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No one wants to think that our friends or acquaintances might have been sexually assaulted or abused. Yet statistics suggest that we all know survivors, whether or not we’re aware of it.

But sexual assault and abuse survivors who receive positive social support are less likely to develop post-traumatic stress disorder, depression, or substance abuse issues, research shows. “When a survivor of sexual violence chooses to disclose to a friend, this friend can help set the tone for the recovery process,” says Kelly Addington, founder of One Student, an advocacy organization addressing sexual assault in student communities. “Focusing on the survivor and how you can support them is much better than focusing on the attack.”

“People who have experienced sexual assault are looking to be heard and not judged. They want, need, and deserve to feel accepted and believed,” says Carla Bertsch, a sexual violence support advocate at the University of Calgary in Alberta, Canada. “These responses open up doors for further acts of self-care that might otherwise remain closed if the first person blames, shames, or pressures them into reacting in ways that don’t feel safe or correct for them.”

Here are just a few things you can say that might help if your friend discloses to you that he or she has been sexually assaulted.

I believe you

It means a lot that you trusted me with this

You did not cause this

How do you want me to act when I see [the perpetrator]?

May I look for some resources that might help?

Tell me as much or as little as you want

If you need someone to come with you, I will

I'm here for you

I'm sorry this happened to you

I won't share this unless you ask me to (or if you're a mandated reporter, discuss up front the implications for confidentiality)

It wasn't your fault

Want to hang out or do something fun?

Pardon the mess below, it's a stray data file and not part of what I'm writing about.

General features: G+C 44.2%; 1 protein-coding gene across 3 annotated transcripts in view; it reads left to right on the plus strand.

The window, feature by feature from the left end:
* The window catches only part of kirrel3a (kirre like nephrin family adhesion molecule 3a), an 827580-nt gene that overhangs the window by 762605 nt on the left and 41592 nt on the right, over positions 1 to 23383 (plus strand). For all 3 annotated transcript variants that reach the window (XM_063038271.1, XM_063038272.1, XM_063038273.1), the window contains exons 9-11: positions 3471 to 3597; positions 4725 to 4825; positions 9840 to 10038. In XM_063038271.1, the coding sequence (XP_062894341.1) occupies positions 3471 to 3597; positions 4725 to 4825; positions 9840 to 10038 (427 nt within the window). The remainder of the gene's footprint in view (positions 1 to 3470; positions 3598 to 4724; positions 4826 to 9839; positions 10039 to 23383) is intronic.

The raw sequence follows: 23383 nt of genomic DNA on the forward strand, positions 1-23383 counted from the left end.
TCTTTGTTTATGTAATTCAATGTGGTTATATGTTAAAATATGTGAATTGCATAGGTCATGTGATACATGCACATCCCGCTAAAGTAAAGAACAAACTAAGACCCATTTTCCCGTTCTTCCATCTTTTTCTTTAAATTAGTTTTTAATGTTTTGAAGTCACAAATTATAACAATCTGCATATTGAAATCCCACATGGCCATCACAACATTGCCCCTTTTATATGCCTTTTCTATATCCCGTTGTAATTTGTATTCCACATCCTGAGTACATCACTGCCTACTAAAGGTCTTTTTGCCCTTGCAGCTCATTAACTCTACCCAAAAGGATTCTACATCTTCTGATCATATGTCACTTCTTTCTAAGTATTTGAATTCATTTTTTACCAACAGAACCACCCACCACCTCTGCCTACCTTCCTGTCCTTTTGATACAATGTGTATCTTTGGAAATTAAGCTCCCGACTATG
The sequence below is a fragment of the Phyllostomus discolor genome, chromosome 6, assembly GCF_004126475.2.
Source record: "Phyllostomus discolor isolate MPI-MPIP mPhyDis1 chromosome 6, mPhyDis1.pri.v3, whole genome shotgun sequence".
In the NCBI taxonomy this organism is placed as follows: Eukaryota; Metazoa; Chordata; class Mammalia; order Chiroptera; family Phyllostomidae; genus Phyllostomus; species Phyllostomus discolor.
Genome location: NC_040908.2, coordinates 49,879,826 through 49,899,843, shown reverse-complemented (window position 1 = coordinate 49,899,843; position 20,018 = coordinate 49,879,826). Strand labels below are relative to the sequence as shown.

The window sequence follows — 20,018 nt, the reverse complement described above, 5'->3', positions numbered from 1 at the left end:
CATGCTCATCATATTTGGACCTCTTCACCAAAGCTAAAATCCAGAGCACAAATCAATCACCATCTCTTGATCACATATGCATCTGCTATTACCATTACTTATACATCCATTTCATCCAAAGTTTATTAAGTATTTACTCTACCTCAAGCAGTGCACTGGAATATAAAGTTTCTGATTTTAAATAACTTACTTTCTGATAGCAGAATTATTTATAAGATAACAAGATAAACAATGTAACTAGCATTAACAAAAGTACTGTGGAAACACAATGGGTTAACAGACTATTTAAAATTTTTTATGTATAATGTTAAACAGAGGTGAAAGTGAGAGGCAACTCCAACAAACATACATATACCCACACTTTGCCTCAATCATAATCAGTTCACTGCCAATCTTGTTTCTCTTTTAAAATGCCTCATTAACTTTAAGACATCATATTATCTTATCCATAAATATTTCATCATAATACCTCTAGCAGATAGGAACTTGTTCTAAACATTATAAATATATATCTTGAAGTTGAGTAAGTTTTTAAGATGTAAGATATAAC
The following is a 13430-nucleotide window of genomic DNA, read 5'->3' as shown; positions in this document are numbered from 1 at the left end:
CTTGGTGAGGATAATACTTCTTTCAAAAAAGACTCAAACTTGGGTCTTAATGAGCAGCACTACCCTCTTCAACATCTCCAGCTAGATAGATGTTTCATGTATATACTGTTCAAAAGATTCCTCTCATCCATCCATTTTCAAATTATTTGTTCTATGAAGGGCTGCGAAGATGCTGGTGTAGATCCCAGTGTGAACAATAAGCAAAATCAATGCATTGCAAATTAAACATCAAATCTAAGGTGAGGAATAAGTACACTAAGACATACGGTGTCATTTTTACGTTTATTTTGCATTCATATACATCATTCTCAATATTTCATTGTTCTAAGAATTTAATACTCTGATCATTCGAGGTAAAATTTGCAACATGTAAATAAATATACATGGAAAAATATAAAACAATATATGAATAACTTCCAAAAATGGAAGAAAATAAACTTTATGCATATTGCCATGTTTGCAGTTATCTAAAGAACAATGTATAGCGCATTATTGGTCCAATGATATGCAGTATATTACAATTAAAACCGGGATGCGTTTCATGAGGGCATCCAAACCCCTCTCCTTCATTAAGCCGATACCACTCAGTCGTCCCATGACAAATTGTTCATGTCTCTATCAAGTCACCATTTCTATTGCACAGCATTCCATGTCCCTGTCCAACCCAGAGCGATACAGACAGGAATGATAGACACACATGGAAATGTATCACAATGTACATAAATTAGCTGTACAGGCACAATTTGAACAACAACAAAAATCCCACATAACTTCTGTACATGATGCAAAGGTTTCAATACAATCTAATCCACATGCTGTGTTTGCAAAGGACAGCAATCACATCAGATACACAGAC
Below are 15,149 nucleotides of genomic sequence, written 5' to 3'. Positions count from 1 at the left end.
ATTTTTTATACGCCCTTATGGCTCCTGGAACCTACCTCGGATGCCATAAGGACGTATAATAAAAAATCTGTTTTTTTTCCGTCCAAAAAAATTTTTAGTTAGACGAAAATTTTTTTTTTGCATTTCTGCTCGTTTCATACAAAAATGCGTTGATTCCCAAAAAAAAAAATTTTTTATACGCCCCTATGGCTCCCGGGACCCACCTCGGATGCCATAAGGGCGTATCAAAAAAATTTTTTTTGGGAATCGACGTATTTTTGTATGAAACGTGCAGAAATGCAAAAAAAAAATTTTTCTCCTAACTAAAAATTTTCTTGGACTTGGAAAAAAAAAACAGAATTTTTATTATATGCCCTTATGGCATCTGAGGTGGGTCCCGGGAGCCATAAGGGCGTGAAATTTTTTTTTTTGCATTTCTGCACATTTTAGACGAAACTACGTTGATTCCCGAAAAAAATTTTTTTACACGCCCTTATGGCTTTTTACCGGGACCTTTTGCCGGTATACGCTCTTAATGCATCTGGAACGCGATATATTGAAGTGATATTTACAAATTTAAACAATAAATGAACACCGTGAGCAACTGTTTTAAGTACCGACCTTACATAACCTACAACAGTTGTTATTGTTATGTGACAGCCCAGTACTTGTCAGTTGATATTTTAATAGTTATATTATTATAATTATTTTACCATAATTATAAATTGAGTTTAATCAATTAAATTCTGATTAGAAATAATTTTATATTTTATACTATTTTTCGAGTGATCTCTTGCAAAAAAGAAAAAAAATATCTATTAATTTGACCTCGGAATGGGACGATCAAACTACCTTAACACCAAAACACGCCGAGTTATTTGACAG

The decision about what to do next is yours

What would help you feel empowered and safe?

How are you doing?

I'll support whatever you choose to do

What can I do to support you?

Get help or find out more
Loyola Resources

On campus: Consider discussing the situation with a counselor, Title IX coordinator, trusted dean, or RA. Before disclosing assault or abuse to campus faculty or staff, ask about the implications for confidentiality.

Find local advocacy and support: Rape, Abuse, and Incest National Network (RAINN)

Live anonymous private consults: RAINN

Helping a friend after sexual assault: University of New Hampshire

Support a friend: Know Your IX

Confidential chat: National Domestic Violence Hotline

Legal advice for sexual assault survivors in school: School Violence Law

Programs and resources for addressing sexual violence: One Student

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What was the most interesting thing you read in this article?

If you could change one thing about Student Health 101, what would it be?

HAVE YOU SEEN AT LEAST ONE THING IN THIS ISSUE THAT...

..you will apply to everyday life?

..caused you to get involved, ask for help,
utilize campus resources, or help a friend?

Tell us more.
How can we get more people to read Student Health 101?
First Name:

Last Name:

E-mail:

Phone Number:



HAVE YOU SEEN AT LEAST ONE THING IN THIS ISSUE THAT...

..you will apply to everyday life?

..caused you to get involved, ask for help,
utilize campus resources, or help a friend?

Tell us more.
How can we get more people to read Student Health 101?

First Name:

Last Name:

E-mail:

Phone Number:



Article sources
Loyola Resources

Kelly Addington, founder of One Student, an advocacy organization addressing sexual assault in student communities.

Carla Bertsch, sexual violence support advocate, University of Calgary, Alberta, Canada.